Apr 6, 2021

in media res

In a work of fiction, starting in the middle of things is a standard way to grab the reader’s attention. The action is more lively, the stakes become instantly vivid, and we’re dropped into a scene in such a way that the sheer what-happens-next takes hold. Nonfiction texts, of course, often work this way too: a true story, also told in media res, to establish the theme of the book in the form of a narrative. These beginnings carry all the conventions of strong narrative intact, just as in fiction.

But there’s another kind of middle-of-things that I particularly love in a nonfiction work, and that’s the kind that doesn’t start with a story. Instead, it starts in what feels like the middle of a conversation. As though the writer has plopped down onto the sofa beside you. As though you started your acquaintance in the kitchen at a buzzing party, paused and filled your glass, and then you picked up where you left off, side by side in the living room now, with the writer speaking conspiratorially out the side of their mouth. You’ve just met but you’re in deep, and not with a first-then chronology. There’s a high-level and erudite subject between you, but it’s told in such a lucid, colloquial voice that you can just listen to it, let it wash over you. Here’s Francis Spufford’s first paragraph, broken up for web readability, in I May Be Some Time: Ice and the English Imagination:

We had better begin with the question asked by every reader of the standard accounts of the great expeditions, the urgent question that floats irresistibly to the surface of one’s mind as the contrast grows stronger and stronger between the safe, sensible surroundings in which one is reading, and the scenes that are being described. It works like a charm, always. One is sitting down somewhere in the warm — perhaps it is sunny, perhaps it is a dark evening of a temperate winter and the radiators are on — and whatever one’s attitude, whatever the skepticism one applies to the boyish, adventurous text in one’s hands, into one’s mind come potent pictures of a place that is definitively elsewhere, so far away in fact that one would call it unimaginable if one were not at that moment imagining it at full force.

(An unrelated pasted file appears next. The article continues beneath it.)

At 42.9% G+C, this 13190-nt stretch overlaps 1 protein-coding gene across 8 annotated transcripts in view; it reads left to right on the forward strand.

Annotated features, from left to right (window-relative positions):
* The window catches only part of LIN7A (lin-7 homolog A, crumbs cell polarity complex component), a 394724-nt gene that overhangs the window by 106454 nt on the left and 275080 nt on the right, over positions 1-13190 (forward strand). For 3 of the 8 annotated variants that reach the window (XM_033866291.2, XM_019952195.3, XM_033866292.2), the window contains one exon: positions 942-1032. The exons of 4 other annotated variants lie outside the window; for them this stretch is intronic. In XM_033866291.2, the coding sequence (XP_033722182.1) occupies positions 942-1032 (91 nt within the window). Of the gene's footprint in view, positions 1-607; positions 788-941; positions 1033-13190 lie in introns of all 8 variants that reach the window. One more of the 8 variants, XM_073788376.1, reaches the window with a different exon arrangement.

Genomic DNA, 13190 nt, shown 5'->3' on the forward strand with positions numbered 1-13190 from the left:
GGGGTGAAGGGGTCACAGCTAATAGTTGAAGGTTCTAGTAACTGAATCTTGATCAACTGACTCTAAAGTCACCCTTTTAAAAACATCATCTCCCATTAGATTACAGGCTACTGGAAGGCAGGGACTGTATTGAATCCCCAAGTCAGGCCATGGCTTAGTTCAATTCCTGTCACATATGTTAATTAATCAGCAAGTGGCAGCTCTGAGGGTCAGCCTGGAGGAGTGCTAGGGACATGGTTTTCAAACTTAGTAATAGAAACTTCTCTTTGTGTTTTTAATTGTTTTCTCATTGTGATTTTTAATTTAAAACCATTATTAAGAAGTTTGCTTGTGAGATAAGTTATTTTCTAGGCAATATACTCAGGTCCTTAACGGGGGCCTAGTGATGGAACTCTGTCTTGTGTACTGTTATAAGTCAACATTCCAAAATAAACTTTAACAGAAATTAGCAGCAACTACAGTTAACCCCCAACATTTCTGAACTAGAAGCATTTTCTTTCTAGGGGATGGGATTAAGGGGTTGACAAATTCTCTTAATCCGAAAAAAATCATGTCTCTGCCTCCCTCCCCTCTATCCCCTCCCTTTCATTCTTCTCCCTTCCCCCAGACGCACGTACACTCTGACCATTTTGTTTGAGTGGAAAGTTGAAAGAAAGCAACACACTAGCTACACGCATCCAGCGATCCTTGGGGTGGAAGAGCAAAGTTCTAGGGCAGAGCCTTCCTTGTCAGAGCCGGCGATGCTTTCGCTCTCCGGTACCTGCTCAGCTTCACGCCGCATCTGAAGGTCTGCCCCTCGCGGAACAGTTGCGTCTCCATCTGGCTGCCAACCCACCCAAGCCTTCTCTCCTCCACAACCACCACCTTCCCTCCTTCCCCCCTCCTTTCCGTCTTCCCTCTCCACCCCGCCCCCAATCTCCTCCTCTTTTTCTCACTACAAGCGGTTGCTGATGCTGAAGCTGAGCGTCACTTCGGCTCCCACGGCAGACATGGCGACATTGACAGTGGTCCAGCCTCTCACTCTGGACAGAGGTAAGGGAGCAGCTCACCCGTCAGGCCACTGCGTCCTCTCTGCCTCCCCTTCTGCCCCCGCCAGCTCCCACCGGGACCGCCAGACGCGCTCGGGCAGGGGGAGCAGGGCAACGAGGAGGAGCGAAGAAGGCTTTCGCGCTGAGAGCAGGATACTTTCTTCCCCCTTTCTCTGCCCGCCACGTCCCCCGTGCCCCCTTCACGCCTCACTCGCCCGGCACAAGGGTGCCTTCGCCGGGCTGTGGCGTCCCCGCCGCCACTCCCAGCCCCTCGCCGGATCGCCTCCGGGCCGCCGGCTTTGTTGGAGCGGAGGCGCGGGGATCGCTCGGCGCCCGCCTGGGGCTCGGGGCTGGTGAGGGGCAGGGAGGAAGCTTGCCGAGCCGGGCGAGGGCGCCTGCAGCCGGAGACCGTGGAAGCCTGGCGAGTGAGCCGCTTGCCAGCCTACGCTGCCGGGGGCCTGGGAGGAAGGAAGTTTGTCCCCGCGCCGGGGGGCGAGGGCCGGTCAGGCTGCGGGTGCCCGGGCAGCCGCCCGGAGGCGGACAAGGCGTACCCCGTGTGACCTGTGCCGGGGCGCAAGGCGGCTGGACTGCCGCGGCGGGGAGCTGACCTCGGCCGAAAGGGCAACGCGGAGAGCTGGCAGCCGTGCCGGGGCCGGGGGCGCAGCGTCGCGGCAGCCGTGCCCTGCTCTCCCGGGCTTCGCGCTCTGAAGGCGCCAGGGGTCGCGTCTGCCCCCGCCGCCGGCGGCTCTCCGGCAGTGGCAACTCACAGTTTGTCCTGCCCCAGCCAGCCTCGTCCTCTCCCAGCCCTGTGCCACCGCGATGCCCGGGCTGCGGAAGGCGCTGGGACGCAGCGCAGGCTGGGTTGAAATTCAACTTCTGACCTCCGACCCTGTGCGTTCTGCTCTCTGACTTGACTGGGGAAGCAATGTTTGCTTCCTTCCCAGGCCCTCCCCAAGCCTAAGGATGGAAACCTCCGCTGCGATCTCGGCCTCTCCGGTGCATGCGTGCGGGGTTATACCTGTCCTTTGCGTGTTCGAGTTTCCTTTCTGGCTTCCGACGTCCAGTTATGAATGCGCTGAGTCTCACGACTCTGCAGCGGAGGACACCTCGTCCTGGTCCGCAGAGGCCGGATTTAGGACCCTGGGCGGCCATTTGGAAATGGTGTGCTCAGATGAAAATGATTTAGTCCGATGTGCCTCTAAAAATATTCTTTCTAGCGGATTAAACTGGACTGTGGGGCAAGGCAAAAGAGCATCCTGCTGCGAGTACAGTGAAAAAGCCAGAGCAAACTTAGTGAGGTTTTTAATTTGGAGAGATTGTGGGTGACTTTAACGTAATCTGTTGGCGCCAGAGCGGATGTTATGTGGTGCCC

Perhaps the place is a howling trough between two huge waves of the Antarctic Ocean, where a twelve-foot open boat encrusted with ice and containing five men, one of whom has gone mad and won’t move, looks as if it is about to founder. Perhaps the place is the foot of a cliff in the dark, so cold and still that the breath of the travelers crystallizes and falls to the snow in showers, so cold that their clothes will freeze at impossible angles if they do not keep their limbs moving. Perhaps the place is the South Pole itself, an abomination of desolation, a perfect nullity of a landscape, where a party of people are standing in a formal group, one pulling a string attached to a camera shutter.

One is there in imagination as one reads, but with the possibility of instant withdrawal; one feels for the human figures at the center of the scene, but one is not exactly in sympathy with them, though it is through their eyes that one is seeing. Their presence is as astonishing as their astonishing surroundings, something to be wondered at. And one asks, of course, everyone asks, why? Why did they do these insane things?